Trump orders Boeing’s 737 Max planes grounded
WASHINGTON — The U.S. travel system braced for possible disruption after President Donald Trump and the FAA on Wednesday grounded Boeing’s 737 Max planes indefinitely in response to two deadly crashes involving the jetliner.
The United States had been the last major holdout in letting the planes continue to fly, with dozens of other nations having grounded the twin-engine jetliner as a precautionary safety move.
But hours after Canada join the nations grounding the 737 Max, Trump did the same, saying the “safety of the American people and all people is our paramount concern.”
“All of those planes are grounded, effective immediately,” Trump said during a meeting at the White House, adding that the roughly three dozen flying at the time would be parked after their flights ended.
After Trump’s announcement, the Federal Aviation Administration said it made the decision “as a result of the data-gathering process and new evidence collected at the site and analyzed today,” referring to the site of an Ethiopian Airlines 737 Max crash after takeoff in Ethiopia on Sunday that killed all 157 people aboard.
The three U.S. airlines that fly the 737 Max — Southwest, American and United — said they would comply with the order and were working to rebook passengers.
Southwest, with 34 of the affected planes, said customers booked on canceled 737 Max flights could rebook. There will be no additional fees or fare differences for travelers who rebook within 14 days of their original travel date between their original destinations, Southwest said.
American, with 24 planes affected, and United, with 16, also said they would work with customers to minimize disruptions. American noted that it operates 85 flights with the 737 Max out of 6,700 total departures in its system.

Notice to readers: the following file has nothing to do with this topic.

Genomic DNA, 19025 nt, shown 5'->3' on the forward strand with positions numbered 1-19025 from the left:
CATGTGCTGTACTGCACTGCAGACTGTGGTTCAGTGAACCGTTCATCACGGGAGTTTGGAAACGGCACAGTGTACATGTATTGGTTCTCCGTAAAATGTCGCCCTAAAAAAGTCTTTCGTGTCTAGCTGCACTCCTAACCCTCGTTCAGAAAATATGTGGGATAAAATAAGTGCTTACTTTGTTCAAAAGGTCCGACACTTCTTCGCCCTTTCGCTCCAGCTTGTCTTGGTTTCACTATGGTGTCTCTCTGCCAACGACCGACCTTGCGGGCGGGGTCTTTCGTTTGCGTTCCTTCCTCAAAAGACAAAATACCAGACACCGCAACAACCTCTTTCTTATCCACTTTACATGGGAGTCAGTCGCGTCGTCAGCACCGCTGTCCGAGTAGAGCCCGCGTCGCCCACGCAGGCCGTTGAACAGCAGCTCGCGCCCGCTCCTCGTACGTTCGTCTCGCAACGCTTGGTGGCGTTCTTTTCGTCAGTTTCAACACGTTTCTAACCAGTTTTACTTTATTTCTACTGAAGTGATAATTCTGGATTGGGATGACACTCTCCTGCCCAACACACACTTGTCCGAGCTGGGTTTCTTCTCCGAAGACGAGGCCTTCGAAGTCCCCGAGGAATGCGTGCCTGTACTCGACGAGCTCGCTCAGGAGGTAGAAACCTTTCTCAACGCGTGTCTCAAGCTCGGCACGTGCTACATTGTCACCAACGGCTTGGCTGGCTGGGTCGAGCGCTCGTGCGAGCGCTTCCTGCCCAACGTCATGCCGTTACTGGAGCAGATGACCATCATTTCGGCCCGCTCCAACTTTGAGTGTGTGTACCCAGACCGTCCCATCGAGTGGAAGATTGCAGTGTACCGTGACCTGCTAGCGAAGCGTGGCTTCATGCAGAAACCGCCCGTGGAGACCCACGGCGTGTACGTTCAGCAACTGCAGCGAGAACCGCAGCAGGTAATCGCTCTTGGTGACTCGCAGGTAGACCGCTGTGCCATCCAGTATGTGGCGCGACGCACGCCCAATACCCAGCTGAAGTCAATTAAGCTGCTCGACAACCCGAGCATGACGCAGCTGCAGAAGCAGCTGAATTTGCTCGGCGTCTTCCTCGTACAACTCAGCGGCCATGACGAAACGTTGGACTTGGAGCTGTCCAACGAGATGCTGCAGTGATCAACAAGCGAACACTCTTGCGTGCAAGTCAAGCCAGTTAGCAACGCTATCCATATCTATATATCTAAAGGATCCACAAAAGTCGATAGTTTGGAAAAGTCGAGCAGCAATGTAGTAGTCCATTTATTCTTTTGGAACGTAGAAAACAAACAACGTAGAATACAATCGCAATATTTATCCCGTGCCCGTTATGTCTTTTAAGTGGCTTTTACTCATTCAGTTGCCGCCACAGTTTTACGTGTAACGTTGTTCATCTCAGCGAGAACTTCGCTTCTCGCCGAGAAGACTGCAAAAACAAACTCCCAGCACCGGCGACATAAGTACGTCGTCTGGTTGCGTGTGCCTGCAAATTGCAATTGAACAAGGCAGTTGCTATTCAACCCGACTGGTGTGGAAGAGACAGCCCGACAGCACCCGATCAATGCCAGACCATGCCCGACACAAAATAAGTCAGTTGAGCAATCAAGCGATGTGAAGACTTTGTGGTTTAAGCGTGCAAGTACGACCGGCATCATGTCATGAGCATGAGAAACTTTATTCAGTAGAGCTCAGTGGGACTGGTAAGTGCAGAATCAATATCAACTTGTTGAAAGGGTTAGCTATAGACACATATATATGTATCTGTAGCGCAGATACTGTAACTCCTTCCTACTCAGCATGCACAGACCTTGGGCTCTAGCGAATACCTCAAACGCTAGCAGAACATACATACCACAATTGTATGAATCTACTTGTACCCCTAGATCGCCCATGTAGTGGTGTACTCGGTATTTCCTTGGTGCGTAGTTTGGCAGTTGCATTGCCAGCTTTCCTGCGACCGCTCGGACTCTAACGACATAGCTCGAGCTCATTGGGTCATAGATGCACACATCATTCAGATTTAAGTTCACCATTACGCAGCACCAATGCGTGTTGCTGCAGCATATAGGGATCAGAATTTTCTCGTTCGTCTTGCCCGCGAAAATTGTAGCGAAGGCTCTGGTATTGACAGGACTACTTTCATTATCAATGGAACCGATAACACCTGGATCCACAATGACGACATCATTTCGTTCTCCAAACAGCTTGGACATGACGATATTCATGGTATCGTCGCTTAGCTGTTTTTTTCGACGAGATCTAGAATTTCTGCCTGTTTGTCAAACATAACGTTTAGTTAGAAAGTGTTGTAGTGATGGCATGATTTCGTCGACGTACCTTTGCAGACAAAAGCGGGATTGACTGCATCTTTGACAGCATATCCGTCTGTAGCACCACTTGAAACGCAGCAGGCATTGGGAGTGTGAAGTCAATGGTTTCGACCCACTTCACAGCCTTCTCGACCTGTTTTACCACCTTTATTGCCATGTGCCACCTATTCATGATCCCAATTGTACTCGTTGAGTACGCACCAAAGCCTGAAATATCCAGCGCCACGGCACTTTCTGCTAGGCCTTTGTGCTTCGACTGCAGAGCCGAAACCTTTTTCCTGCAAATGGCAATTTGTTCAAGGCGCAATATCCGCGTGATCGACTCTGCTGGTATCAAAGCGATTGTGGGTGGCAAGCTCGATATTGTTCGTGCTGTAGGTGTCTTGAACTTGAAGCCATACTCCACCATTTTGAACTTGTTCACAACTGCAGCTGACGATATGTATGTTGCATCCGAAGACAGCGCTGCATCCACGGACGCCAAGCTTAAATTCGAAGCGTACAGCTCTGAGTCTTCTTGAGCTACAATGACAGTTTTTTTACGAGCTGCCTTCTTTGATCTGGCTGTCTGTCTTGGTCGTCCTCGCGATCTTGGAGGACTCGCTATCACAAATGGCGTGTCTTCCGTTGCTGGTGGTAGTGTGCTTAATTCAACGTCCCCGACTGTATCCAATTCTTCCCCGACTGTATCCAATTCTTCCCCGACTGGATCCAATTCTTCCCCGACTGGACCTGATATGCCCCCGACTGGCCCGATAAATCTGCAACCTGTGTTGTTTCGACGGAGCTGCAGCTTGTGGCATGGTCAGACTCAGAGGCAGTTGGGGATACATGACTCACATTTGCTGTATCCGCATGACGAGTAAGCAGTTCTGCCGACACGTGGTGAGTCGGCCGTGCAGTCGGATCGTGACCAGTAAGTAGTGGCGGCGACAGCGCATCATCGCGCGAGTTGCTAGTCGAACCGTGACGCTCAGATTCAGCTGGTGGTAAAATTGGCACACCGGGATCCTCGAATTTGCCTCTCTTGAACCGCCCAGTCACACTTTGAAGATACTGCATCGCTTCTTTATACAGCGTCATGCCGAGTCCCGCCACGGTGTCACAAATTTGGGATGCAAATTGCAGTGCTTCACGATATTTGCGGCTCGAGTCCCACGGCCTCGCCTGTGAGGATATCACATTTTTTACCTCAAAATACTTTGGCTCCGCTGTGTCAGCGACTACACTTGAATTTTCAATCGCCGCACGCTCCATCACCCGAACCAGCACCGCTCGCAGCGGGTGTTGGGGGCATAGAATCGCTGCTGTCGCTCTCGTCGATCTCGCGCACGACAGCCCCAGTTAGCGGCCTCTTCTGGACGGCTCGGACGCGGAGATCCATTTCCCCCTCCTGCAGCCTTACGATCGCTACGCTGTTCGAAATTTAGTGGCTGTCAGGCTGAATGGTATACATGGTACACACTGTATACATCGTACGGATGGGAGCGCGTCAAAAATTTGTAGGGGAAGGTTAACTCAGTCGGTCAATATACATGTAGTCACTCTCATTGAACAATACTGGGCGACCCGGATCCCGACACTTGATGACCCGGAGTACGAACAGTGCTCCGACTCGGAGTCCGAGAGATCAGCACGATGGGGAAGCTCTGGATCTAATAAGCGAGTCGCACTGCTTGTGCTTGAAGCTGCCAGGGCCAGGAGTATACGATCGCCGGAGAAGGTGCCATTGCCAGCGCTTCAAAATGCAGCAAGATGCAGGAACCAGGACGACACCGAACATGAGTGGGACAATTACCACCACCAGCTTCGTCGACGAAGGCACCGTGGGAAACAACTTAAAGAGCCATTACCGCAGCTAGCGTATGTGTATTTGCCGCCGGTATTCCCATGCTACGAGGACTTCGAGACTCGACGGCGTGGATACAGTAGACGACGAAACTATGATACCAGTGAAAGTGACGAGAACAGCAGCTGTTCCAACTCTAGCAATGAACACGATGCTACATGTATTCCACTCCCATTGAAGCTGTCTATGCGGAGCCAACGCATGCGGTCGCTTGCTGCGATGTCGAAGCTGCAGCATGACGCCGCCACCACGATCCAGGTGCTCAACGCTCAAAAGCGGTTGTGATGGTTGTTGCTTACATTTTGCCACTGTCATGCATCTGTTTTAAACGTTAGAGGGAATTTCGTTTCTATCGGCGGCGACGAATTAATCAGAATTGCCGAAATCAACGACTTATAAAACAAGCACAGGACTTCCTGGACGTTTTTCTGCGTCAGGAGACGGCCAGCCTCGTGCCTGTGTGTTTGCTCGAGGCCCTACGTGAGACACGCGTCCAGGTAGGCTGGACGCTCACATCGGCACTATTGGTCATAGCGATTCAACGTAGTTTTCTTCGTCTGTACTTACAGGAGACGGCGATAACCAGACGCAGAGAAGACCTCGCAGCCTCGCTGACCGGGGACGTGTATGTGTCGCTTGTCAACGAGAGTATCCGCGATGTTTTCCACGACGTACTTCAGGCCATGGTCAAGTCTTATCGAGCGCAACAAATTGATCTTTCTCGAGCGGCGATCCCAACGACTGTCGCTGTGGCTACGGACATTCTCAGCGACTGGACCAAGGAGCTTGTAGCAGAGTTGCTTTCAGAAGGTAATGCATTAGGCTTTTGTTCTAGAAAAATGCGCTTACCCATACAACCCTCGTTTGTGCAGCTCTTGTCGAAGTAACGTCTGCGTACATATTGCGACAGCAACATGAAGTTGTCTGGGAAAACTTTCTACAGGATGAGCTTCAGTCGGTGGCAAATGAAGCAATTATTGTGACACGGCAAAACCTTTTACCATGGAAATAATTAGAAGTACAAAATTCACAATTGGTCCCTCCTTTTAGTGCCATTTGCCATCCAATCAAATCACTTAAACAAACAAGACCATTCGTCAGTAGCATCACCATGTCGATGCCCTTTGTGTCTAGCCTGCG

United, noting that the 737 Max accounts for about only 40 of its flights daily, said that “we do not anticipate a significant operational impact as a result of this order.”
Daniel K. Elwell, acting administrator of the FAA, told CNBC that the decision was made based on enhanced satellite data that showed the track of the Ethiopian Airlines flight was “very close” to that of a Lion Air 737 Max flight that crashed off Indonesia in October.
“We don’t make decisions about grounding aircraft ... without actionable data. In this case the actionable data did not arrive until today,” Elwell said.
Initial data about the Ethiopian Airlines flight track was “very incomplete” and “raw,” he said. The flight took place in an area that is not served by radar, so the FAA used satellite data that had to be enhanced.
Elwell said the decision to ground the Boeing 737 Max airliners was his, but “because of the magnitude of this action,” he consulted with Trump and Transportation Secretary Elaine Chao “along the way.” They agreed with his decision, Elwell said.
The FAA now is awaiting data from the black box of the Ethiopian Airlines plane as the agency decides how long to keep the 737 Max airliners grounded.
Flightradar24, a website that tracks air traffic, tweeted a map showing the 737 Max planes in the air at the time of Trump’s announcement.
Aviation observers have raised questions about the Max version of the 737, which is the most-produced aircraft in Boeing’s line of jetliners, with more than 5,000 on order worldwide.
The Air Line Pilots Association said it supported the decision to ground the planes and called on “investigative authorities responsible to expedite the investigation of Ethiopian Airlines Flight 302 and identify any corrective action if necessary in order to return this aircraft to service.”
Trump’s decision came after he spoke on the phone Tuesday with Boeing Chief Executive Dennis Muilenburg following the president’s tweet that airplanes were “becoming far too complex to fly.” Boeing confirmed that Muilenburg told the president the 737 Max was safe.
An American Airlines Boeing 737 Max 8 on a flight from Miami to New York City, lands at LaGuardia Airport on Monday morning in the Queens borough of New York City.